Tuesday, 5 January 2010

Snow in the Cotswolds Jan 5

The snow has come late to our patch of the Cotswolds, but when it did arrive, it fell so quickly I had to dash out to capture it. As I left the village, it was just beginning to lay properly. There was an unusual amount of bustling for a Tuesday afternoon as people stripped our Co-op store of emergency supplies. Our little Victorian church was looking sweetly Thomas Hardy-ish.
Up at the allotments it was hard to see further than a quarter of a mile ahead - white out on the horizons.
I was the only person out walking, in a snow globe world of my own.
As I left the village, I became wrapped in white muffled quiet, the landscape transforming into a Flemish painting.
Looking back at the allotments and seeing the village disappearing.
I headed for the tunnel and beyond -
Now I felt like an arctic explorer, warm under my layers, as the snow fell faster in thick clumps.
How beautiful even the bare seed heads appear - the summer froth of cow parsley flowers replaced with ice crystals.
I was not too far from habitation - soon I was heading for a farm, my footprints the only ones, save for the spidery trails left by birds.
Pheasants were flocking to the farm, intent on shelter and filching stray grain from the storage bins. As I approached, they whirred clumsily up into the flurries, cackling rustily, like clockwork toys.
I was back on the lane and turning for home -
- just in time to catch a blurred shot of Mr Hare, not as graceful as he normally is, lumbering across a distant field.
Back towards the top farm I clumped, my mouth open and tongue out to catch the falling flakes.
Snow seems to suit Cotswold houses, the thick stone walls appearing impenetrable from any cold.
Time to go home.
Past the gorgeous house-which-should-be-mine...
Past the farmer doing some housework on the hedgerows...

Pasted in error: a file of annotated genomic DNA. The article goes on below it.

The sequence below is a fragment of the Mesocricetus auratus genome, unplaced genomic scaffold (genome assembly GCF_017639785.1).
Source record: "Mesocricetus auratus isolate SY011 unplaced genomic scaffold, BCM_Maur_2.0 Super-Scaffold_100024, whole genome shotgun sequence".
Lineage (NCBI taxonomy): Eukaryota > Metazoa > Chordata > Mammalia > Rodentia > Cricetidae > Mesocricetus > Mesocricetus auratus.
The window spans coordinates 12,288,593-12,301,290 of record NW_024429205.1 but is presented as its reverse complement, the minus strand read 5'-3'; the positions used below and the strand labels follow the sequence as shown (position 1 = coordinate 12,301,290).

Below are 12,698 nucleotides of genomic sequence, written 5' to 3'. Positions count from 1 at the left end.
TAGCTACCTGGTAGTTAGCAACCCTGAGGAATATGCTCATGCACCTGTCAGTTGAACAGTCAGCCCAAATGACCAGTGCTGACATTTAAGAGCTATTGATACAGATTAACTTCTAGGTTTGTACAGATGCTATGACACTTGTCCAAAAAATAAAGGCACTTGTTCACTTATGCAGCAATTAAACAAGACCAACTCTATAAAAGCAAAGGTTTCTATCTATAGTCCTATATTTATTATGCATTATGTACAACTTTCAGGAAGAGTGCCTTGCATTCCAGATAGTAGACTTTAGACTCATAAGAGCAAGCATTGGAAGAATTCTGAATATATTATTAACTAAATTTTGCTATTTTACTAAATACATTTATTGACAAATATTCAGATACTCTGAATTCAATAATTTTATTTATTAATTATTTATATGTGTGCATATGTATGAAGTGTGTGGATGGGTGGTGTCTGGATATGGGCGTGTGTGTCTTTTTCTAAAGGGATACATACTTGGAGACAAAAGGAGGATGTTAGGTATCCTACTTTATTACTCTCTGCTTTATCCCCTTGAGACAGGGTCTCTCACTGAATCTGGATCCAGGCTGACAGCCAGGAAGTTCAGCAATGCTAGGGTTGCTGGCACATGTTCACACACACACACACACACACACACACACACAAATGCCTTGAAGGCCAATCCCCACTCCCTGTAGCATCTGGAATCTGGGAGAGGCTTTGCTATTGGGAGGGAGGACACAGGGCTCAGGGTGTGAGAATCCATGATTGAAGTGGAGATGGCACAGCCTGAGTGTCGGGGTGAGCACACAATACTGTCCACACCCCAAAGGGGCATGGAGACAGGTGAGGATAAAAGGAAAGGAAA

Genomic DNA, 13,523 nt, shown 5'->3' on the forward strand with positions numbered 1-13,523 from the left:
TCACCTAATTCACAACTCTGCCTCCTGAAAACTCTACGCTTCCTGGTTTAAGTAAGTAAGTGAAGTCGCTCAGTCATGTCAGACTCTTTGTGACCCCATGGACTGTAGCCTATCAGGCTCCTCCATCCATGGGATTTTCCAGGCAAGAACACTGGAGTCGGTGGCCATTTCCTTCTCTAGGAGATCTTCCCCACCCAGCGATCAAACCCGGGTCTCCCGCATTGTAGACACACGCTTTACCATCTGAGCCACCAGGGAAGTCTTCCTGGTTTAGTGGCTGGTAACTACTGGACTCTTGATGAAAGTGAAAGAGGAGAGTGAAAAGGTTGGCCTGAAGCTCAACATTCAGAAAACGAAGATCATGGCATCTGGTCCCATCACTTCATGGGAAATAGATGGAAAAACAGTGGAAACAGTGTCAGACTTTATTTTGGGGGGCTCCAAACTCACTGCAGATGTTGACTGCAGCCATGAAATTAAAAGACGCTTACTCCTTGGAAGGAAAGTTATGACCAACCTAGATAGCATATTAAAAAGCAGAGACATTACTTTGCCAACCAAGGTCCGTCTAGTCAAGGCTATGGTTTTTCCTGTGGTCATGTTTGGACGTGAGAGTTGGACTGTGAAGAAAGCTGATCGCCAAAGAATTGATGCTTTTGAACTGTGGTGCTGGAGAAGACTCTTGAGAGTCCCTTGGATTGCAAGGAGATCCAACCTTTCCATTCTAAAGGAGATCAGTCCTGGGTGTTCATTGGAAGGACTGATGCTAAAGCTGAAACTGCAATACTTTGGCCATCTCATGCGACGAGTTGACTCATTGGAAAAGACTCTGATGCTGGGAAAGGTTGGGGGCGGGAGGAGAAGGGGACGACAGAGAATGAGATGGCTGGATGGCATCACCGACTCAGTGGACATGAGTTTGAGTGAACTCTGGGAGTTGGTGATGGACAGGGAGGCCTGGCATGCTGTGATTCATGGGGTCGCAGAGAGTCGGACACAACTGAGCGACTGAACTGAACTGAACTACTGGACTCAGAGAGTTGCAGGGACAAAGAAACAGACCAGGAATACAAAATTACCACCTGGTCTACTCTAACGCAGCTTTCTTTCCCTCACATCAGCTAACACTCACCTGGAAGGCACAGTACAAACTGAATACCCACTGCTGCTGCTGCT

Reaching my favourite footpath which takes me back to the village as dusk falls.
The stream trickles slowly, the only noise save for the distant laughter of children from the central green.
Dog walkers began to emerge, and I was almost back to civilisation.
In the time I had been out and about, we had been transformed. What will tomorrow bring?


24 comments:

  1. Oh Gretel I'm so glad that you like to walk and bike, and take photos for us to see! thank-you.

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  2. Snow seems to suit the countryside better than it does the town... you did well to capture that lovely hare.

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  3. Thanks for taking me along with you on your walk, it was very enjoyable and I wasn't at all tired at the end!

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  4. I love the gradual gloaming of the sky in the photos as your walk progresses. Lots of interesting shapes the snow creates out there. Keep warm, Gretel!

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  5. What an absolutely charming blog of the snow! Gorgeous pic of the hare.

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  6. What a lovely and magical walk. Your photos are beautiful. I especially love the shot of that majestic tree. On my computer monitor it has such a wonderful sepia tone to it.

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  7. You and I are much alike in that when there is 'foul weather' (by others standards), we'll be out walking, enjoying nature and our solitary existence. Beautiful pics, again...are you tired of hearing this yet? :) haha! Hope you're well...ER